Lhasa (VI) Last Day: Muslim Quarter

On my last day in Lhasa I spent the morning hour in the Muslim quarter, which surprised me just by its pure existence in this stronghold of Buddhism.

LS_20070627_092911.jpg: Not yet the Muslim quater…it is actually in front of the Jokhang Temple, which I visited three days ago. You might recognize the wheel with the two deers next to it. The intense smoke comes from insence burning, which is said to be heavier on Mondays, Wednesdays (as today), and Fridays due to these being the major pilgrimage days…for whatever reason.

LS_20070627_093212.jpg: The same smoggy appearance a few meters down the circular pilgrim way around the temple (this ways have a name…but I don’t have it handy right now).

LS_20070627_094247.jpg: Now finally: Down a small alley you’ll find the mosque’s minaret. The mosque could certainly not be visited by a non-moslem.

LS_20070627_094324.jpg: Right in front of the mosque a small but seemingly complete market. I haven’t seen good food markets in the Tibetian areas, probably due to be overrun by tourists, thus, now filled only with souvenir stalls.

LS_20070627_094710.jpg: Two butchers. A western eye would still prefer to find fresh meat cooled, but that’s simply not the case here. The first shop, according to its sign, promises “fresh beef meat” nonetheless. Just when a came across a weighty beef part was unloaded…from a just normal rickshaw. My attempt of a photo of that was unfortunately entirely blurred.

LS_20070627_094731.jpg: Street scene: Old man, probably Blues Brothers fan, but needs to work on the color of his outfit; and a showmaker waiting for clients.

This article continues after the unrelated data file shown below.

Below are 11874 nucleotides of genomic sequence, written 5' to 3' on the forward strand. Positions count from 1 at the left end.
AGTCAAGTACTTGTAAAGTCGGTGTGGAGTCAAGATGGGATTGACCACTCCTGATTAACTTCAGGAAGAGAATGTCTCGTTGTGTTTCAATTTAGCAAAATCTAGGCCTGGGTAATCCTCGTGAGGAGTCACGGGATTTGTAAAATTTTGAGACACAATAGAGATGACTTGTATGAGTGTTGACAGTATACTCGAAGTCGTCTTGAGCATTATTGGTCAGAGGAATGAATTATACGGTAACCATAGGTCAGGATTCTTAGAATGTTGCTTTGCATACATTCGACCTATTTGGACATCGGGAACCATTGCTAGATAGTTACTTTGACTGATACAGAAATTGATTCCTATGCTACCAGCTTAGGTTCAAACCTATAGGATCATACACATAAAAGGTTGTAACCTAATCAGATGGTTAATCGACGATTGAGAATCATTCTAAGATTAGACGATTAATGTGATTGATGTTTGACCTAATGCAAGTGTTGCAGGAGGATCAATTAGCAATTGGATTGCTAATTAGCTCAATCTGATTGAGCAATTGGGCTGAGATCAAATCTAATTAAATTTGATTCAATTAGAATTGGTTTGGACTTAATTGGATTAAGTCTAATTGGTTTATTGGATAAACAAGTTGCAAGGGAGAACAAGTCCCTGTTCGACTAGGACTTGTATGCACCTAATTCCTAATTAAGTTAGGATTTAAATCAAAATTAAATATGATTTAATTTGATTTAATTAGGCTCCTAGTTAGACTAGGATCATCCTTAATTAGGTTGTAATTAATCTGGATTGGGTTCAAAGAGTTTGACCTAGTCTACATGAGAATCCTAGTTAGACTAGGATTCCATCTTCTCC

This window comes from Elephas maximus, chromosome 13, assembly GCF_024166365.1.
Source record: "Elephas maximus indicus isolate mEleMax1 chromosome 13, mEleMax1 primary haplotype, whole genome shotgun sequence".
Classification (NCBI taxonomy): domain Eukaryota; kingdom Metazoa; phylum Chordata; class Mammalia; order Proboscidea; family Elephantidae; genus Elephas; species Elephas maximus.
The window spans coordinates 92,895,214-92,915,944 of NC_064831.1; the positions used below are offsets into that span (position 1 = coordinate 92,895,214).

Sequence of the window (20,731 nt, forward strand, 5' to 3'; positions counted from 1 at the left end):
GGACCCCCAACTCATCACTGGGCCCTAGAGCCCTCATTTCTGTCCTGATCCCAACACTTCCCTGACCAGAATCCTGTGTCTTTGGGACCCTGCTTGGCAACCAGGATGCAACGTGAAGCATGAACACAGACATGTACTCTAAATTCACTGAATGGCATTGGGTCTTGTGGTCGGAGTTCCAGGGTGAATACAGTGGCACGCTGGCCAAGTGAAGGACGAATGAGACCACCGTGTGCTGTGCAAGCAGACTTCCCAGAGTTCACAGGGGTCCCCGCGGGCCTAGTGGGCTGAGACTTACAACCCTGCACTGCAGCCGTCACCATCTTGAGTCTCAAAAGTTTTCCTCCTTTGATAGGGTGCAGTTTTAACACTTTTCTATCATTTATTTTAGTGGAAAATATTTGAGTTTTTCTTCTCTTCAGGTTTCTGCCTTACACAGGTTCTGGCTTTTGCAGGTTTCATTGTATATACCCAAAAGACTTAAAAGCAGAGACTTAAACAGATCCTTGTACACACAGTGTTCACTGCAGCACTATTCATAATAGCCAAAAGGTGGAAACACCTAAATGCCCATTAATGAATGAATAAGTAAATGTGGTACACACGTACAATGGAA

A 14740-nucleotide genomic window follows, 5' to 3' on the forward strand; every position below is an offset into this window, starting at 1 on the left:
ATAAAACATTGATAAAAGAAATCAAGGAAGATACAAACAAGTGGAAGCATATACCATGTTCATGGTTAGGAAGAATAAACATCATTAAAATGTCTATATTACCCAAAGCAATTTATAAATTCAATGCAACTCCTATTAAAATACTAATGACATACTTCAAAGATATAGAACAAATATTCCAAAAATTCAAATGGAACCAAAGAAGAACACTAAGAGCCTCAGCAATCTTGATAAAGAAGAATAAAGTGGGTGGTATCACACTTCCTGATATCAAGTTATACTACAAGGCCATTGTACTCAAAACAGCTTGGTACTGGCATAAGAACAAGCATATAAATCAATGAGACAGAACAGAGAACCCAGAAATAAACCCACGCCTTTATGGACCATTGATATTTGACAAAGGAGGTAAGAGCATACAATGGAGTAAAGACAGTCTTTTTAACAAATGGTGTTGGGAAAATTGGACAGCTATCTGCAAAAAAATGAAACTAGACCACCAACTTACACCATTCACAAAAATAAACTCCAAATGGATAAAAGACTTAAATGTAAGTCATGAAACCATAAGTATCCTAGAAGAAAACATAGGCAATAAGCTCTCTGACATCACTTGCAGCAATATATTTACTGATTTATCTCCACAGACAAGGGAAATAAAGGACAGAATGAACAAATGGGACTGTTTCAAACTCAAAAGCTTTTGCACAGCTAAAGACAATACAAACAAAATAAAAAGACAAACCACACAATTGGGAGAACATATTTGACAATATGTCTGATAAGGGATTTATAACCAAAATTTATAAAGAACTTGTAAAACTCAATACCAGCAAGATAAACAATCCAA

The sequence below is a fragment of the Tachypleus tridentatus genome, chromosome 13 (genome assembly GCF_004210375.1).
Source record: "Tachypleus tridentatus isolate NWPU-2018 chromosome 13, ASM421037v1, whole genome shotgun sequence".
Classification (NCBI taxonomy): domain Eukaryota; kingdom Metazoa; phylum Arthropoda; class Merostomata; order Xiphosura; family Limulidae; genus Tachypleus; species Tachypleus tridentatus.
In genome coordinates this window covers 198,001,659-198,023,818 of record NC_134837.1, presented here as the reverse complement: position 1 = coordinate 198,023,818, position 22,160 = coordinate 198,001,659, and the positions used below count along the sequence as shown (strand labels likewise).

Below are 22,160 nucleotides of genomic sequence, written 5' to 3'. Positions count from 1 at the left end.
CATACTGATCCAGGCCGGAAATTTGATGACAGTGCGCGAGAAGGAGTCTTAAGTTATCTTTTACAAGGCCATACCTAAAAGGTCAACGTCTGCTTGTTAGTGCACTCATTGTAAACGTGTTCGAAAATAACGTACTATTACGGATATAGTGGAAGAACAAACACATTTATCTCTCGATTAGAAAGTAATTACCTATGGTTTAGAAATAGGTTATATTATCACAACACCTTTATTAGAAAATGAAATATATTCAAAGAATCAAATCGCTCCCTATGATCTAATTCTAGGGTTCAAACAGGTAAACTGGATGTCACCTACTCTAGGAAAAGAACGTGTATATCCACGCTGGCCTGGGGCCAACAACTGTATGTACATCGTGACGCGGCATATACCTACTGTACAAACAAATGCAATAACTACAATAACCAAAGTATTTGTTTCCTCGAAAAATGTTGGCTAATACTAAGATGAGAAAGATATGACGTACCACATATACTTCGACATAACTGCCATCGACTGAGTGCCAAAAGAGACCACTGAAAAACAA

The Monks and my Chinese

The rest of the day I spent in Liberation Park, reviewing some Chinese vocabulary. Surprisingly, my Chinese got worse these days. When given time, I can make up my sentences, but it’s tough in a conversation. Yesterday during dinner two monks sat next to us (you get used to all these monks around…even some in my hotel these days). I asked them as politely as my Chinese allows if we can sit our 5 people (the German, the 3 French, and me) next to them. Payam reminded me that adressing a Tibetian monk in Chinese is probably not a good idea…he might be right, but there was no other choice either. The monks were as fascinated by us as we by them and after some time a bit of a conversation started with me as the translator. Oh…my Chinese was so bad…they weren’t even able to understand as simple a word as “Shanghai”. We got that well-known place name confirmed only with the good old trick many Chinese use in case of difficulties in understanding: Drawing the characters into the air. Now you know why I learned reading/writing as well… 😉 As fun as the faltering conversation was (in the end they cheere to us with their water bottles, and in the rush I didn’t even remember so simple a thing like “bottle” in Chinese to order more beer for us…but we got it anyway) it reminded me that I should review Chinese a bit. And I made this my major target for the upcoming 4 free days, 2 in Lhasa, which ended now, and 2 on the train.

1 Yuan

Another funny side story I just remember of yesterday: I went to a toilet in Liberation Park. No, that’s not yet funny…keep reading: The cleaning lady apparently wanted to see money. I asked in Chinese how much, but these ladies are always afraid of talking to foreigners, although I would guess that she speaks Chinese well. She only held up two fingers. I found 2 Yuan quite much for these not really clean toilets, but who am I to start a quarrel here? I searched my pockets and found a 1 Yuan note and a 1 Yuan coin. I handed them over, she immediately pocketed the old crumpled paper bank note, but looked highly doubtfully at the new shining coin, raised her view questioningly at me and returned the coin to me with some words of which I couldn’t make out anything, probably Tibetian. Still hoping that I had misunderstood the high price and that she would probably return something to me I just waited a few seconds, but nobody moved. I offered the 1 Yuan coin again, saying this would be 1 Yuan, but she didn’t take it.